“I often stood in front of the mirror alone, wondering how ugly a person could get.”
― Charles Bukowski, Ham on Rye
Cut While Shaving
Over the years, Andrew had learned to completely avoid looking at himself in the mirror. Even when he shaved, he would only wipe a little oval into the steamed-over mirror and place his chin and cheeks right into that area, cutting away the shaving cream without making eye contact with the person in the mirror.
It wasn’t that he was ashamed of the way he looked – he knew he was perfectly ordinary and about what was to be expected for his age – a little on the downside of middle… but he was disappointed. He wasn’t the person that he had hoped he would be and didn’t like being reminded of that. He avoided having pictures taken of himself and when he failed at that he wouldn’t look at them. Avoiding his reflection in the mirror had been going on for so long he didn’t even think about it any more.
The night before was difficult. He kept waking from horrible unremembered nightmares and would toss and turn with dull pain in parts of his body he never thought about. When his alarm went off he dragged himself into the shower and then, for some reason, there was no steam on the mirror.
Still, his habit stayed and he concentrated solely on the task at hand. He brought razor up and into its long-familar position. He immediately cut himself and dropped the razor into the sink.
For the first time in years he looked at himself full-face and saw a completely different person. It was a tremendous shock – he went weak-kneed and wobbly, grabbing the bathroom counter top until he could steady himself. He grabbed a towel and scrubbed off the shaving cream and then rubbed his face, pulled on his cheeks, and closed his eyes for as long as he could stand – but it made no difference. There was a different person staring back at him.
His hair and been thin, straight, and sandy-colored but the mirror had thick jet-black hair, tousled into a mop. This new face wasn’t handsome, but it wasn’t ugly. It was a little younger, a little thinner, but not young and not thin. It didn’t remind Andrew of anyone, or bring up any strong emotions – it was nondescript… but it was different.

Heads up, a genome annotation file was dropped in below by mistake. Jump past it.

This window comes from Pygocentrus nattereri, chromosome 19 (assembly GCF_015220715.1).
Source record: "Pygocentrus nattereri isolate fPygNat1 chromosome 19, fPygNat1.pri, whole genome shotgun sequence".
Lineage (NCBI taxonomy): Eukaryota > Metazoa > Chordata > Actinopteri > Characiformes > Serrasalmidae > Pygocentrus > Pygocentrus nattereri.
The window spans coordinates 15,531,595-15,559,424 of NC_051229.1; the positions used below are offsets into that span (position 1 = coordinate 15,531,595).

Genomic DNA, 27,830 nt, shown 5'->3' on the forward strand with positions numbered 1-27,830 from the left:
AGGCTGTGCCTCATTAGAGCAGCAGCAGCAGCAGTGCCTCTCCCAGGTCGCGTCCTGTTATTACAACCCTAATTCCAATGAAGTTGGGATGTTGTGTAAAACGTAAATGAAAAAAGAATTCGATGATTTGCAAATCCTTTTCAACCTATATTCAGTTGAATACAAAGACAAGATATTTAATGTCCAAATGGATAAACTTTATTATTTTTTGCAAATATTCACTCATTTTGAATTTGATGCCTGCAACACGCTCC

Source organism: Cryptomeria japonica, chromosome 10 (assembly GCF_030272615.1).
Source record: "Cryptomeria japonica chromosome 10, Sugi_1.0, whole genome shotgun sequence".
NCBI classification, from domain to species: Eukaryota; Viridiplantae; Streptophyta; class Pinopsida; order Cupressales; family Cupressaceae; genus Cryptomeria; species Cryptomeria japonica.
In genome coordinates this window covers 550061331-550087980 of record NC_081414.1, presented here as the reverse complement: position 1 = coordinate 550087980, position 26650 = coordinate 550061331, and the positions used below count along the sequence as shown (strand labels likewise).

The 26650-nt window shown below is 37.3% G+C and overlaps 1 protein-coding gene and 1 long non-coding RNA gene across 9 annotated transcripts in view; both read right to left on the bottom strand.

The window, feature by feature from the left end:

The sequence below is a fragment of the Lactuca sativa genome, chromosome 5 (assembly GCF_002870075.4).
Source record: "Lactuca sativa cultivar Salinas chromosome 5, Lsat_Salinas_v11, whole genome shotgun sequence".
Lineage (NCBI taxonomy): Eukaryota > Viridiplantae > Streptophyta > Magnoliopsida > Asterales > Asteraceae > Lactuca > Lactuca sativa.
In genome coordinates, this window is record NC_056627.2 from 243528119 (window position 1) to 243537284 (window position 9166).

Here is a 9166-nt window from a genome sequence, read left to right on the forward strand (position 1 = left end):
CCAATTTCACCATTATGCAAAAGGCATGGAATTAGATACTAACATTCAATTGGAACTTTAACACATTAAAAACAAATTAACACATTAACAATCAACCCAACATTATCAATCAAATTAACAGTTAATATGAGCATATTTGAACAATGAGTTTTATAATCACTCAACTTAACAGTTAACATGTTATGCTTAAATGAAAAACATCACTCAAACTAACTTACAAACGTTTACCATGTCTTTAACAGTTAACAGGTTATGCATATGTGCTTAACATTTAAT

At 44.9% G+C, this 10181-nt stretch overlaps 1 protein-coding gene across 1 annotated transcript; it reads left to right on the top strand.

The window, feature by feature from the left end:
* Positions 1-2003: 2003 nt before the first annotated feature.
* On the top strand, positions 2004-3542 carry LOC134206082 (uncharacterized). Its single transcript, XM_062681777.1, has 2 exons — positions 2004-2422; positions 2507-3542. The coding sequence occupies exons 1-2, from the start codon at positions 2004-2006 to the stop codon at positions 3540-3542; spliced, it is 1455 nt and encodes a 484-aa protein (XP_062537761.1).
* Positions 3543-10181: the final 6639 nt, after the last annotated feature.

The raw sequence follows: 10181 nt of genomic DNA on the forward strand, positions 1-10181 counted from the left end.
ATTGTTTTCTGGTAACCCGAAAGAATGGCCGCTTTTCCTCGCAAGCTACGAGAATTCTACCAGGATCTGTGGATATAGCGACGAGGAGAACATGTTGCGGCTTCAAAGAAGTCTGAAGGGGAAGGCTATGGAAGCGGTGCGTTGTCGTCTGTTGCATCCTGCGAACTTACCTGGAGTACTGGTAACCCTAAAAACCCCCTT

He thought about shaving, but didn’t want to get close to this new face with a razor. Beside – the shadow of dark beard wasn’t altogether bad looking. He felt better as he dressed, and couldn’t see that stranger’s face, though his body felt thinner and more muscular. He was surprised that his clothes still seemed to fit perfectly.
He fearfully walked out into the kitchen – worried about the reaction of his wife to this stranger walking around in his house.
“Honey, get a grip, something odd…” he shouted ahead of himself as he walked into the kitchen, where his wife always stood in the mornings, making breakfast. The second shock of the day came when he entered and found it deserted. On the counter was a brown sack lunch and a note.
It said, “Honey, remember to pick up the kids after work, I have a late meeting tonight and can’t get there in time, Love, Katherine.”
Katherine had quit work when their daughter, their oldest child was born. His kids took the bus to and from school and had for years. He couldn’t think of anything else to do so he grabbed the lunch and drove to work. Nobody in the halls said a word to him and Andrew was thankful that his cube at work still looked exactly the same. He sat down and logged in his computer. His boss appeared at the entrance with a cup of coffee and a list of tasks – he never mentioned Andrew’s new appearance.
The workday settled in as always. Andrew began to feel normal again as the routine took over. Every now and then he would start at the strange dim new reflection in his computer monitor, but after a couple of hours, even that ceased to scare him. At about ten o’clock his phone rang.
“Hello?” he answered.
“Oh, Drew, this is Pen, I’m glad you’re at your desk, I’ve been thinking about you all morning.”
He recognized the voice as Penelope Smithers – the secretary to Johnson, the corporate vice president at their location. Every month he had to take a sheaf of papers to her, marked with little stickers where her boss had to sign them. She would call him back and he would pick them up, signed, and then mail them off to various agencies that required the periodic reports. This was his only interaction with Penelope Smithers – but this voice was heavy, breathless, excited, and personal. He could not imagine why she was talking this way. And why had she called him “Drew?” He had been Andrew since he was six years old.
“What can I do for you?” he answered.